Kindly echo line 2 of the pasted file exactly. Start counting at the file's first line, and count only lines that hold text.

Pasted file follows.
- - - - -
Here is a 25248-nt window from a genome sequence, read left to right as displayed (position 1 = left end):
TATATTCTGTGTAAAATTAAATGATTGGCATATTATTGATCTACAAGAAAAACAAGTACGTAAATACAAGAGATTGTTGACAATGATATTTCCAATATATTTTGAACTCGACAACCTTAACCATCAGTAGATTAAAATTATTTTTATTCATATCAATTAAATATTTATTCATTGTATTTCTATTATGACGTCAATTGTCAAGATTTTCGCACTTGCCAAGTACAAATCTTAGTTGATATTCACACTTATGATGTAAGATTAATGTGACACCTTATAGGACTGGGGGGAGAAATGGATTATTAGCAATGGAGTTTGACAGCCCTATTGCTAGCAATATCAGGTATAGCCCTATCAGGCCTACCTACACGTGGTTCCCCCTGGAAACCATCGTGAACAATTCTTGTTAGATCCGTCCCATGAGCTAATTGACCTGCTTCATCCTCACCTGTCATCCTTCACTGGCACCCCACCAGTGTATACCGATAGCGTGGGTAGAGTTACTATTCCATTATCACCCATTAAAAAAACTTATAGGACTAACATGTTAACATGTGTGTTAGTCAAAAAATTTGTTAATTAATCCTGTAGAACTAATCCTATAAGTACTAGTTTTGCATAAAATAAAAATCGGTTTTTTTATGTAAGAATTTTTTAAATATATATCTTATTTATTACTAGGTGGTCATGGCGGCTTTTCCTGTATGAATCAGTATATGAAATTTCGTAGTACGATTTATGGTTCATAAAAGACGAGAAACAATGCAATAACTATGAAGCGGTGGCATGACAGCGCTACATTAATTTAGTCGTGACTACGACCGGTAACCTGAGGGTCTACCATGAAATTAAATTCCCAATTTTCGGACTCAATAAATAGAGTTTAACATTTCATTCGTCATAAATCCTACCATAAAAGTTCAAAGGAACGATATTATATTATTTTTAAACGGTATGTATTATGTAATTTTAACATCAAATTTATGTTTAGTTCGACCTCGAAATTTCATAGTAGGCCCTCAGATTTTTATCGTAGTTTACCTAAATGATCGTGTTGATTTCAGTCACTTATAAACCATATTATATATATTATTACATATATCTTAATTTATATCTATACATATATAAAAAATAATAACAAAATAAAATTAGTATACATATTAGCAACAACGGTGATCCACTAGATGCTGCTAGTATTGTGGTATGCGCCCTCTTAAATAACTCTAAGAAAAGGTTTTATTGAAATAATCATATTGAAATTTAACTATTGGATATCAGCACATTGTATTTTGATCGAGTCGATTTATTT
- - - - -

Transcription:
TATATTCTGTGTAAAATTAAATGATTGGCATATTATTGATCTACAAGAAAAACAAGTACGTAAATACAAGAGATTGTTGACAATGATATTTCCAATATATTTTGAACTCGACAACCTTAACCATCAGTAGATTAAAATTATTTTTATTCATATCAATTAAATATTTATTCATTGTATTTCTATTATGACGTCAATTGTCAAGATTTTCGCACTTGCCAAGTACAAATCTTAGTTGATATTCACACTTATGATGTAAGATTAATGTGACACCTTATAGGACTGGGGGGAGAAATGGATTATTAGCAATGGAGTTTGACAGCCCTATTGCTAGCAATATCAGGTATAGCCCTATCAGGCCTACCTACACGTGGTTCCCCCTGGAAACCATCGTGAACAATTCTTGTTAGATCCGTCCCATGAGCTAATTGACCTGCTTCATCCTCACCTGTCATCCTTCACTGGCACCCCACCAGTGTATACCGATAGCGTGGGTAGAGTTACTATTCCATTATCACCCATTAAAAAAACTTATAGGACTAACATGTTAACATGTGTGTTAGTCAAAAAATTTGTTAATTAATCCTGTAGAACTAATCCTATAAGTACTAGTTTTGCATAAAATAAAAATCGGTTTTTTTATGTAAGAATTTTTTAAATATATATCTTATTTATTACTAGGTGGTCATGGCGGCTTTTCCTGTATGAATCAGTATATGAAATTTCGTAGTACGATTTATGGTTCATAAAAGACGAGAAACAATGCAATAACTATGAAGCGGTGGCATGACAGCGCTACATTAATTTAGTCGTGACTACGACCGGTAACCTGAGGGTCTACCATGAAATTAAATTCCCAATTTTCGGACTCAATAAATAGAGTTTAACATTTCATTCGTCATAAATCCTACCATAAAAGTTCAAAGGAACGATATTATATTATTTTTAAACGGTATGTATTATGTAATTTTAACATCAAATTTATGTTTAGTTCGACCTCGAAATTTCATAGTAGGCCCTCAGATTTTTATCGTAGTTTACCTAAATGATCGTGTTGATTTCAGTCACTTATAAACCATATTATATATATTATTACATATATCTTAATTTATATCTATACATATATAAAAAATAATAACAAAATAAAATTAGTATACATATTAGCAACAACGGTGATCCACTAGATGCTGCTAGTATTGTGGTATGCGCCCTCTTAAATAACTCTAAGAAAAGGTTTTATTGAAATAATCATATTGAAATTTAACTATTGGATATCAGCACATTGTATTTTGATCGAGTCGATTTATTT